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There is no denying the fact that the covid-19 pandemic has caused quite a stir in all our lives. By ‘quite a stir’, we mean the stress, anxiety, depression, and other mental health problems that are getting triggered by the continuous media coverage of negative news, job insecurity, financial problems, pay cuts, staying locked in, the uncertainty about the ending of the pandemic, the fear of contracting the coronavirus, and an increasing number of conflicts with our romantic partners amongst many other reasons.
Now, if all these reasons weren’t enough to cause extreme stress, the pandemic has found another way to show its effects on our face.
“In this era of the novel coronavirus, a novel skin problem is emerging as well,” says Dr Saurabh Shah, dermatologist, Bhatia Hospital, Mumbai.
What problem, now?
According to Dr Shah, maskne is the new acne that has managed to creep into our lives due to the pandemic.
“As a result of the coronavirus pandemic, many of us have to wear a face mask whilst stepping out to buy essentials or going to work. This leaves the underlying skin sticky, sweaty, greasy, and itchy,” Dr Shah points out.
“The increasing number of acne breakouts are coming to notice due to pore-clogging by the mechanical pressure of the mask in contact with the skin for longer hours,” he adds.
What is maskne?
“Also known by the scientific term “acne mechanica,” maskne is a type of acne that is caused by friction or pressure on the skin. Presently, the increasing incidences of maskne are attributed to wearing protective gear, in this case, a face mask which is either disposable or cloth-based,” Dr Shah explains.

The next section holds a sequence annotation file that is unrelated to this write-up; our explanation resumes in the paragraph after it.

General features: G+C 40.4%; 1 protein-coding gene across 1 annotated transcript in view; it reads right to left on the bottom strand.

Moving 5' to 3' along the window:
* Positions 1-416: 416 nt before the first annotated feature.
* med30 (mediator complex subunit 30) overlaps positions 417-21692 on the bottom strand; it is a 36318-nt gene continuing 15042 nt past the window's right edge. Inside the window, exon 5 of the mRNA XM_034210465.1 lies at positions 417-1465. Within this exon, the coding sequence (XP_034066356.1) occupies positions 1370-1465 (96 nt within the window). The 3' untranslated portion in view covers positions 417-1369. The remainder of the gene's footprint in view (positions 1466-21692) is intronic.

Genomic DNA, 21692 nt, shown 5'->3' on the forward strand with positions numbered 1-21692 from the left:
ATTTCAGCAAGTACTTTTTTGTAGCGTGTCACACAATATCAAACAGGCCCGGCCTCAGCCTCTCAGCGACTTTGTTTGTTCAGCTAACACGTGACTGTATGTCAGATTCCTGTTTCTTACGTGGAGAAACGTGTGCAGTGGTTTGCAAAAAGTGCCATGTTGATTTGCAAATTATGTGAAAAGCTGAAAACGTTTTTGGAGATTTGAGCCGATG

“In addition to itchy and irritated skin, wearing a mask for longer hours can cause acne breakouts. The breakout is experienced particularly in areas where the mask is in close proximity with your skin, such as the bridge and the sides of your nose, cheeks, and chin,” he adds.
According to Dr Shah, the reason behind this is the mask trapping sweat, dirt, and oil which are stuck on your skin all through the day. This happens because the bacteria formed under the mask keep getting pushed into the skin through friction caused by the mask.
This interplay of friction, infection, and inflammation results in acne mechanica or maskne.
So, how can we prevent maskne?
Dr Shah says that there are certain steps we can take to steer clear of breakouts:
1. Use a clean mask.
2. Wash your face with a gentle, moisturizing face wash.
3. Gentle exfoliation could help. However, do not vigorously rub or scrub your skin dry with bathing brushes or loofahs.
4. Avoid acne-causing foods ( i.e., foods with a high glycaemic index or foods which are rich in refined sugars and carbs such as sweets, chocolates, cold drinks, ice creams, cheese, butter, and fried foods) .
5. Add some natural probiotics like curd and buttermilk in your daily diet to improve your gut microbiome and immunity.
6. You may need to consult your dermatologist to prescribe you some topical or systemic antibiotics, if need be.
Wearing a mask is the most important protocol to save yourself from this pandemic but make sure you follow the steps suggested by Dr Shah to take care of your skin as well.